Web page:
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Video: Microsoft-Google Fight Spills Over Into Street-Level Maps

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Microsoft Videomap

Microsoft Videomap

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If you're a fan of cars and have access to the Internet, you've no doubt heard of Google Street View, which lets you see the street-level image of many urban and suburban locations--hugely useful in finding your way with their mapping service. But now Microsoft is planning an over-the-top comeback in the form video-assisted directions that employ some of the same imaging techniques in a new way.

Both Google and Microsoft systems rely on panoramic images taken by vehicles traveling the routes covered. But rather than display still images as Google does, the not-yet-live Microsoft Videomap system uses smart cropping and animation to turn those images into an annotated video that lets you have a look at the route in motion before you ever hit the road.

That's a pretty big improvement over a list of text directions, or even over still images of landmarks along the way, and Microsoft is betting it'll be important enough to a lot of folks to help them in their never-ending battle against Google. By employing the viewer's visual memory ahead of time, the system could deliver much more effective directions, even if all they have once in the car is a list of instructions.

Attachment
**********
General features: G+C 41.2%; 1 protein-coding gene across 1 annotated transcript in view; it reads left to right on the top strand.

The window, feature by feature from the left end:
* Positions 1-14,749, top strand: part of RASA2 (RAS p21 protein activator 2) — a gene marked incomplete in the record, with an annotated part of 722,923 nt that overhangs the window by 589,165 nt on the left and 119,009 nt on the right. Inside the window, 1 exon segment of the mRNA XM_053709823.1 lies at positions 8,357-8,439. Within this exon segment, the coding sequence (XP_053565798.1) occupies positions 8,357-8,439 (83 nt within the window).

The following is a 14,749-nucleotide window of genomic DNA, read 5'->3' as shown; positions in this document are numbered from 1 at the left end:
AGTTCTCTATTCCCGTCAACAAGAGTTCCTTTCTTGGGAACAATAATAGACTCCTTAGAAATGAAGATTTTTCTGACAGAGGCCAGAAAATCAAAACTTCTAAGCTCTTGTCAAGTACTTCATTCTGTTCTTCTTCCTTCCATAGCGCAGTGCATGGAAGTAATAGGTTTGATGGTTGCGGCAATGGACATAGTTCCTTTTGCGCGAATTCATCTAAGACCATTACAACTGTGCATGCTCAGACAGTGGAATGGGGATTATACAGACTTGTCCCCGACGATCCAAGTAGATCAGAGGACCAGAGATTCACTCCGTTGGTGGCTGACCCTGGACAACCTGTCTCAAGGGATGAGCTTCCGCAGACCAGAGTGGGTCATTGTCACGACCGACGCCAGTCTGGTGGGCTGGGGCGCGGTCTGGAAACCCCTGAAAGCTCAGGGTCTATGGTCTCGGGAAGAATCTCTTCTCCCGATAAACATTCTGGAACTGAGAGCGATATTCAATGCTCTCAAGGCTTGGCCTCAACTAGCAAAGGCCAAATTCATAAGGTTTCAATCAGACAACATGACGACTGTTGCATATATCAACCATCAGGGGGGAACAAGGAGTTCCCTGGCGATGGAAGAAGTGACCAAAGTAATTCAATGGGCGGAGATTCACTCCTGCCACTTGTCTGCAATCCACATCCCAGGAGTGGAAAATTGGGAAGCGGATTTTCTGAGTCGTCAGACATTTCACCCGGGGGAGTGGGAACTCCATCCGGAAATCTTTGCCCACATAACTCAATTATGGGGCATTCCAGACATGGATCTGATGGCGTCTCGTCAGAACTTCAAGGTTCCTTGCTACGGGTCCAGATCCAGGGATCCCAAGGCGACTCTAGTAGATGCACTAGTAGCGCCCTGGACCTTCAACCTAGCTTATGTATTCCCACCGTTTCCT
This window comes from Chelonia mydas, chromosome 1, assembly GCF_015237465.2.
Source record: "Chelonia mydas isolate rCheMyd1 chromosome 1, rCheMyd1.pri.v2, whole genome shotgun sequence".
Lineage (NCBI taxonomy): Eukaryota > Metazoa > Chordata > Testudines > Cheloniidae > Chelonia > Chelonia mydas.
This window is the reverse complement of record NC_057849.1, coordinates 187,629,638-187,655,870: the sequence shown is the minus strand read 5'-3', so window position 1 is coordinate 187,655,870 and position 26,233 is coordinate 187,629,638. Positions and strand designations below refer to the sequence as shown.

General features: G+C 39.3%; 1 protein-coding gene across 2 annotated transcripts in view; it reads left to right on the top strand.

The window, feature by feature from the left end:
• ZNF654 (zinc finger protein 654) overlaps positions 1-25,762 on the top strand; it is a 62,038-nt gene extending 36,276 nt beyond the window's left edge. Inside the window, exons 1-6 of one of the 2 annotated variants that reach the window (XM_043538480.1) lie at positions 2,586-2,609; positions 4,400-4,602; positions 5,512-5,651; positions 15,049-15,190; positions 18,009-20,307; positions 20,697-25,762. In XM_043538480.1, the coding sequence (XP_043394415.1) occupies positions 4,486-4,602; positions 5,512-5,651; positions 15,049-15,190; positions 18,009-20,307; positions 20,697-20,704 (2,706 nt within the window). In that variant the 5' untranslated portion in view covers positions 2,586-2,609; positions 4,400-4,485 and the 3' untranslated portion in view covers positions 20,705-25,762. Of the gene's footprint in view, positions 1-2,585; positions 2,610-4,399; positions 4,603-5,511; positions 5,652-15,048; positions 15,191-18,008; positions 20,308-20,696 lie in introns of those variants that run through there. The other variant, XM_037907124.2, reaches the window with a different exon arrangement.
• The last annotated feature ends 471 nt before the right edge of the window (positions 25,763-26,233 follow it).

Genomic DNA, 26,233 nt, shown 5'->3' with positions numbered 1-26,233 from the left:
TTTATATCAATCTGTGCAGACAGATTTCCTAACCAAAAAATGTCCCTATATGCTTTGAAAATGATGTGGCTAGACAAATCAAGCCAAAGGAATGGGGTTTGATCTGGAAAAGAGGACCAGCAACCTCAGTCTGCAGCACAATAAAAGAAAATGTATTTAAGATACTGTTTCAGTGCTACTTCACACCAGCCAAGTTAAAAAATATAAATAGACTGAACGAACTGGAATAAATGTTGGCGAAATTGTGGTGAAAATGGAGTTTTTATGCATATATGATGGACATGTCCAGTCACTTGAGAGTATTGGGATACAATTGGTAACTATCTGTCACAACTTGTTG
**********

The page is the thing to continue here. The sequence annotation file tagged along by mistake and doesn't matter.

The system, originally developed with researchers from Germany's University of Konstanz, is already being developed by Microsoft, and is demonstrated in the video below.

[Microsoft via Autoblog]

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  1. Very cool, but what if we want to enjoy the 20-minute drive in 20 minutes, say because we're virtual tourists? Will there be an option to slow down the "drive" so we can enjoy the scenery? Many people who use Google's Street View actually do so mostly for the virtual touring of faraway locations, as well as for practical reasons. (Like me.)
     
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